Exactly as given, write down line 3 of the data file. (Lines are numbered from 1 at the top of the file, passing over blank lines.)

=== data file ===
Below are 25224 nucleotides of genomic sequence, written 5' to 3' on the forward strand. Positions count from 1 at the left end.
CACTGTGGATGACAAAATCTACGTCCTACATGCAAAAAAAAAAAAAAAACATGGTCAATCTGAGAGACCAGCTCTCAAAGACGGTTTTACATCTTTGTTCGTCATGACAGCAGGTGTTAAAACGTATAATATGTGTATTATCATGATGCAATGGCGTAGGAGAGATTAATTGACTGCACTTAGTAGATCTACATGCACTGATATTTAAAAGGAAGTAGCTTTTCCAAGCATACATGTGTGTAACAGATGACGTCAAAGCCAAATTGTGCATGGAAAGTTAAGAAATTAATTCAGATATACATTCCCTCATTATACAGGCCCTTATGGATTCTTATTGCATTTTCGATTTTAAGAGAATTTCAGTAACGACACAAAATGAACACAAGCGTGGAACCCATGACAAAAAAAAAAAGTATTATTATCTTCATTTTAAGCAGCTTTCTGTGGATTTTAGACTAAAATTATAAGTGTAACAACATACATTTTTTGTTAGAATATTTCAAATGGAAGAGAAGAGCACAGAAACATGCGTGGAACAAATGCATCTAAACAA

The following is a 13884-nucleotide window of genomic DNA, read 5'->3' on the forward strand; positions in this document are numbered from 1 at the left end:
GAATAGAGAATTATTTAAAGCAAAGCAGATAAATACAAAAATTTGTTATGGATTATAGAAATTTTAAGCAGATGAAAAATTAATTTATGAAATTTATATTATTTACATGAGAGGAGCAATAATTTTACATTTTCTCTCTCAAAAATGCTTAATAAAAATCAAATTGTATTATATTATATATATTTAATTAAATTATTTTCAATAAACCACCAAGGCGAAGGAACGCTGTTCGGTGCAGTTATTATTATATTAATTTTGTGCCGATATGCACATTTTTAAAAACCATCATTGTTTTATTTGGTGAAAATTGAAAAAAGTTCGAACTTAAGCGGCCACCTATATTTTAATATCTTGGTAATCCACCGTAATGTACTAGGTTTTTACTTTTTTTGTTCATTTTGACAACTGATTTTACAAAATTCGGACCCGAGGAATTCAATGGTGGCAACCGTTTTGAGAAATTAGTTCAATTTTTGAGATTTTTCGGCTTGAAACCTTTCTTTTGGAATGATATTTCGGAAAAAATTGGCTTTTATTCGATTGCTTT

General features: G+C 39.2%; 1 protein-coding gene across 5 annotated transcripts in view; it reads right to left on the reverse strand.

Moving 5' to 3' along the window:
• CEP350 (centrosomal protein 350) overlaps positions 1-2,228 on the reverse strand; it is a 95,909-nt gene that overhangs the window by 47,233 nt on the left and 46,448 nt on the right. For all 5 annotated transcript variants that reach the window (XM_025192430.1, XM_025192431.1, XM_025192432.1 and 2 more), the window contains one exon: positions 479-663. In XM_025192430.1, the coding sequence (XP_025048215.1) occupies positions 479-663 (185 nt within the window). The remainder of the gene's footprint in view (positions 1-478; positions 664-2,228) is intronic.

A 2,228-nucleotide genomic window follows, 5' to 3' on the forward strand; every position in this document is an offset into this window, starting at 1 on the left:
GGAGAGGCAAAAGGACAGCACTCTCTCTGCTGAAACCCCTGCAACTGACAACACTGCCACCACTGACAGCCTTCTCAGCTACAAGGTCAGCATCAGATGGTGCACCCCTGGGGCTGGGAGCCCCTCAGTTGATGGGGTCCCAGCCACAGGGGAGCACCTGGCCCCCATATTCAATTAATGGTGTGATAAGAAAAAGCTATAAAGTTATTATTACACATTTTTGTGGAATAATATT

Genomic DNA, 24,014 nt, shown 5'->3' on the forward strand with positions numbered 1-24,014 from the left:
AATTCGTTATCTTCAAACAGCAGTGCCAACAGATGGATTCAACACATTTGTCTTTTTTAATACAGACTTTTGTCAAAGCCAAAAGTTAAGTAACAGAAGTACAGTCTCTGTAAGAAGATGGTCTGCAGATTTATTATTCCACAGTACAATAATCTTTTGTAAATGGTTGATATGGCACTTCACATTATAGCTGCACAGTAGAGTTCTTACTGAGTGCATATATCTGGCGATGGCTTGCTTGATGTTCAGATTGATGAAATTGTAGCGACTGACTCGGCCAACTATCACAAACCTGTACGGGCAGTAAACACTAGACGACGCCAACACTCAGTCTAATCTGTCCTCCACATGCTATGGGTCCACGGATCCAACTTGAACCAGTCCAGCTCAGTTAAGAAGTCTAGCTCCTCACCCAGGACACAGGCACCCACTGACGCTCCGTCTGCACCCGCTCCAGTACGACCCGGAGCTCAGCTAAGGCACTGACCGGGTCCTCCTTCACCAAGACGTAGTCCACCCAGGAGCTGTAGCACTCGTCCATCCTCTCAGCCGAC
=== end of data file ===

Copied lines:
The following is a 13884-nucleotide window of genomic DNA, read 5'->3' on the forward strand; positions in this document are numbered from 1 at the left end: